An Interview with Intrepid Traveller Damien Dante of Nomad Letters

Damien Dante, Polish, 30, is a founder of Nomad Letters, a published writer, an achieved filmmaker and an explorer with one goal: to create more happiness in the world around us. He’s been travelling for a long time. In the past year he’s been to Colombia, South Africa, China, Vietnam, Cambodia, Thailand and Myanmar. 

Damien recently published a book about how to achieve happiness – ‘The Wake-Up Journey: How To Live a Mind-Blowing Life’ which is available on Amazon.

China Bizarre Culture

BC: Please tell us about your travels.

DD: I like the word “exploring” more than “traveling.” Traveling is a passive way of experiencing life, like being a spectator of a movie. I don’t want to be a spectator. Not anymore. The world of my exploration is about being active, aware, and present. Be connected with the world.


BC: Of all the countries you have visited, which one did you find the most fascinating?

DD: Guatemala, Myanmar, Lesotho – these are my three favorites so far…


BC: Where would you want to go again and again?

DD: I will give you couple of my favorite spots: Colombia (you must find Palomino), Lesotho (a small piece of heaven in Africa), south of Myanmar (if you want to feel like you’re back in the 60’s)… and every other place where all I can hear is the blowing of the wind and all I can feel is my bare feet touching the soil.


BC: Name 3 people you look up to or admire from around the world.

DD: I have a couple books that I read every couple years, over and over again – and find new meaning in them each time I read them. I like the fictional pieces of Thomas Mann, Amos Oz and Mario Vargas Llosa. They inspire me to become a better writer.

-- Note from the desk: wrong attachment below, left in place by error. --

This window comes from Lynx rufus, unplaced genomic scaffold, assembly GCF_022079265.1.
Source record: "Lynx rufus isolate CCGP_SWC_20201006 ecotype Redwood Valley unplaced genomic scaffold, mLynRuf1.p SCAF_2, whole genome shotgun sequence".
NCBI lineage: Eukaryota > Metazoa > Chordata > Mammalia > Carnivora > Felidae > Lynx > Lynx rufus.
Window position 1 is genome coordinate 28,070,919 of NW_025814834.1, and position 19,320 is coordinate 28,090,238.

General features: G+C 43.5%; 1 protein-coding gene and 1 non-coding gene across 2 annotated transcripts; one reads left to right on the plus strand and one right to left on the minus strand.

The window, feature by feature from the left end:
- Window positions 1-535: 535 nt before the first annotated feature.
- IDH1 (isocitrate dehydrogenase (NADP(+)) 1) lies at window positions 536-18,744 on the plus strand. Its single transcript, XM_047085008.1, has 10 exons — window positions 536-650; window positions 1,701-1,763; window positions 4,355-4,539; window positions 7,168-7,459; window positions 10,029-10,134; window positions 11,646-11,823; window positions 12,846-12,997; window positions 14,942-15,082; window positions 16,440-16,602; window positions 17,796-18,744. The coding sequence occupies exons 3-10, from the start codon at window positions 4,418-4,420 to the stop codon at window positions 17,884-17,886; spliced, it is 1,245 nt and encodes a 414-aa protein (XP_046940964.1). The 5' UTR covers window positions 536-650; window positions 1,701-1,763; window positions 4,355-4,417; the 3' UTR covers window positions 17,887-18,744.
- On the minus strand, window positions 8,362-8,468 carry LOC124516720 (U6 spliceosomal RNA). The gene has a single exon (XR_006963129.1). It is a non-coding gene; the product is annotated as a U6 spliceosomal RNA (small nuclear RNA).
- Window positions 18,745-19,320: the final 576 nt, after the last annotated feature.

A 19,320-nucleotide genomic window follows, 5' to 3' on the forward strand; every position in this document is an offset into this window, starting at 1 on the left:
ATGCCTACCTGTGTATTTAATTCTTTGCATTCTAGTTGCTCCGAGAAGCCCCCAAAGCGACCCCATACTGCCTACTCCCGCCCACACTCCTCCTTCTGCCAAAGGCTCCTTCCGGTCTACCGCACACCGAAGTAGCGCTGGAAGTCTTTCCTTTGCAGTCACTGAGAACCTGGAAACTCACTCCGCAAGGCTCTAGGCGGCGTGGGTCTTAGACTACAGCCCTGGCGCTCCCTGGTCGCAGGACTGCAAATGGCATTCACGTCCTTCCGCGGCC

In general, in everyday life, I value everybody who makes me think and grow, even a small step forward.

 China market bizarre culture

BC: How many languages can you order a pizza in?

DD: I’m much better at saying “where is the toilet?” in Chinese. It’s hard. Believe me!


BC: What’s your favorite international food?

DD: My chocolate addiction would insist on saying Magnum ice-cream (only almond though!). Preparing your own guacamole and eating it after a hard, long day in Nicaragua is one of these things you might remember forever. Or a simple piece of bread, honey, and a stolen strawberry.

I highly believe we will remember only a couple small moments from our lives in the end. For me, all those described above are connected with special people who shared the magic of the minute. That’s one of the most important ingredients.


BC: What advice do you have for those who want to travel, but are scared to leave their comfort zone?

DD: I don’t believe motivation can change people long term. I could write a beautiful sentence about how we have to be free and reach for the stars, but the fact is, without your hard work and constant action, it won’t happen.

We’re doing things because we believe they bring us more pleasure than pain. If you say you want to travel, but constantly make excuses not to…  It simply means you link pain to that particular change.

 Change what you associate pain and pleasure with – and you will master the game of life.


BC: What has been your most memorable experience?

DD: Nothing beats that moment when you wake up, open your eyes, look outside the window and think to yourself – “this is simply impossible.” And then you smile. The truth is, you don’t need to travel to make every day a memorable experience.

The journey doesn’t happen around you. It’s all about transgressing inside, physically, emotionally and intellectually.